1. Perform resuscitation outside the ICU. Unfortunately, the literature suggests that even if the prognosis is closely related to the diagnosis and appropriate treatment, there are other factors that should be taken into account as part of unit-specific resuscitation (e.g. nurse / bed ratio, quality monitoring, presence of a practitioner 24/24h (Simchen et al. 2007)).
2. Reduce the ICU length stay in favour of strategies associated with reduction of mechanical ventilation such as sedation protocols (Kress et al. 2000).
3. Favour the development of intermediate care allowing a privileged circuit for rapid discharge of patients no longer under intensive care but needing more complicated care than on a regular ward.
4. It is important to anticipate periods of shortage, which may be related to a structural deficit or exceptional circumstances (e.g. terrorist attack, natural disaster) to reach the various categories of stakeholders in ICUs (Biddinger et al. 2013).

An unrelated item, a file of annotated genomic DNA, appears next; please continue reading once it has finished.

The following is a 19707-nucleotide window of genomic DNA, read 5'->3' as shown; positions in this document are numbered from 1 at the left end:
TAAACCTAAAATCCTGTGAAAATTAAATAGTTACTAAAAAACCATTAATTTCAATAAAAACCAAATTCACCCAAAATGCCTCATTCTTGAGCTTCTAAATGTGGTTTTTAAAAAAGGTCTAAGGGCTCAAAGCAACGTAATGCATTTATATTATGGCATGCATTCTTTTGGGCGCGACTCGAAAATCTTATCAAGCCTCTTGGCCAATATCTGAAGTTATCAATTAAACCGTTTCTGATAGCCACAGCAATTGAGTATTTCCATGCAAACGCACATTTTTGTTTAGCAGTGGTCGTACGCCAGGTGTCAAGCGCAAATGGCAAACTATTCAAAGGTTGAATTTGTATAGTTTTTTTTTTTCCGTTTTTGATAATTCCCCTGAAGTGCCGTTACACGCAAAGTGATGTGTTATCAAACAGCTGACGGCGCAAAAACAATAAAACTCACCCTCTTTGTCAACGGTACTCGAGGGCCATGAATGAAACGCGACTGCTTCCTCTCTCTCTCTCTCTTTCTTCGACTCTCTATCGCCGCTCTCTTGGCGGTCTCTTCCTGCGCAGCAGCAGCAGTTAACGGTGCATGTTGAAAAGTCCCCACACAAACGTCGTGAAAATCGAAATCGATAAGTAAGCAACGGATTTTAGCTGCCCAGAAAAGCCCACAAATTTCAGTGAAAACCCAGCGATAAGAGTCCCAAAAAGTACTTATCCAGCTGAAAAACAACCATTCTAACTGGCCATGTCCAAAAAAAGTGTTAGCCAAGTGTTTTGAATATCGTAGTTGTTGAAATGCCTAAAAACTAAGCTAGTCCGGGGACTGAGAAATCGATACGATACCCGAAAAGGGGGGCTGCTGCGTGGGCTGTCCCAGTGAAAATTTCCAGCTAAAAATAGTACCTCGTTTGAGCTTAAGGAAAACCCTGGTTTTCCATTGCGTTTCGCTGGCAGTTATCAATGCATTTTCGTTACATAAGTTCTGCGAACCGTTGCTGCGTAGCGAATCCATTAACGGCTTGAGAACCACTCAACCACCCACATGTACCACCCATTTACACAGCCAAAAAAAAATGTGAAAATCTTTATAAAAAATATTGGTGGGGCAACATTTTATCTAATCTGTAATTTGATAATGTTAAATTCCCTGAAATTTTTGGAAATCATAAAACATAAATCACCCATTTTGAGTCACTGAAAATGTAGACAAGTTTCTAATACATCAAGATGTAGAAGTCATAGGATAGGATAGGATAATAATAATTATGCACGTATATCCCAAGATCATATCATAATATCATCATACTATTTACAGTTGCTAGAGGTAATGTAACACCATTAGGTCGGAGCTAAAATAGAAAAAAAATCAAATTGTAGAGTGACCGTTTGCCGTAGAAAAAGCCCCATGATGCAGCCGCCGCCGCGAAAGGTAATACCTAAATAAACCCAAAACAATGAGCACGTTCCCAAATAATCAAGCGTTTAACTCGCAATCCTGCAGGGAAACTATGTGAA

Meanwhile, it should be noted that the number of ICU beds related to population ratio is quite heterogeneous (Rhodes et al. 2012). Some statistical projections appear very far from the actual demand (Lyons et al. 2000; Carroll and Herbert 2004).
Delayed ICU admission aggravates the prognosis of patients awaiting transfer. Transfer to ICU is thus part of emergency treatment as well as antibiotic therapy in septic shock or coronary revascularisation in myocardial infarction.
In the context of limited resources, it is important to develop tools to provide adequate care to those most able to take advantage of it in order to ensure constant availability of beds and resuscitation teams thanks to the training of various stakeholders, efficient triage policies and to promote intermediate care units.
It would be of interest to determine with homogeneous criteria the appropriate number of ICU beds for a population served. The ICU bed / population ratio is a key issue in the health policy of a country.